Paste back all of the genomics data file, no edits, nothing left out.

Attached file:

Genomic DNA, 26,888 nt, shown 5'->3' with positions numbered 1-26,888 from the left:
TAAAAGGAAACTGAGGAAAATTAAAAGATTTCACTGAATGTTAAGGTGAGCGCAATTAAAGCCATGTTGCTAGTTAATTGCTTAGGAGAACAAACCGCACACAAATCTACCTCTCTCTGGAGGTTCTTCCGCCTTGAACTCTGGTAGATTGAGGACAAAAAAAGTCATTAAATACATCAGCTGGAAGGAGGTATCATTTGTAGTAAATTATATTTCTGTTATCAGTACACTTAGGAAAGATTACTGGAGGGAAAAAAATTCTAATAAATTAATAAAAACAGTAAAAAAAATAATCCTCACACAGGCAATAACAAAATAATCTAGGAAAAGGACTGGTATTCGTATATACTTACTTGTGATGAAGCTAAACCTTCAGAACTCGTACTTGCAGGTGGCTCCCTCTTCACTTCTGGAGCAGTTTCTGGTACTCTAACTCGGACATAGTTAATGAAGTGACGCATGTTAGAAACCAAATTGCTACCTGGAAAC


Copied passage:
Genomic DNA, 26,888 nt, shown 5'->3' with positions numbered 1-26,888 from the left:
TAAAAGGAAACTGAGGAAAATTAAAAGATTTCACTGAATGTTAAGGTGAGCGCAATTAAAGCCATGTTGCTAGTTAATTGCTTAGGAGAACAAACCGCACACAAATCTACCTCTCTCTGGAGGTTCTTCCGCCTTGAACTCTGGTAGATTGAGGACAAAAAAAGTCATTAAATACATCAGCTGGAAGGAGGTATCATTTGTAGTAAATTATATTTCTGTTATCAGTACACTTAGGAAAGATTACTGGAGGGAAAAAAATTCTAATAAATTAATAAAAACAGTAAAAAAAATAATCCTCACACAGGCAATAACAAAATAATCTAGGAAAAGGACTGGTATTCGTATATACTTACTTGTGATGAAGCTAAACCTTCAGAACTCGTACTTGCAGGTGGCTCCCTCTTCACTTCTGGAGCAGTTTCTGGTACTCTAACTCGGACATAGTTAATGAAGTGACGCATGTTAGAAACCAAATTGCTACCTGGAAAC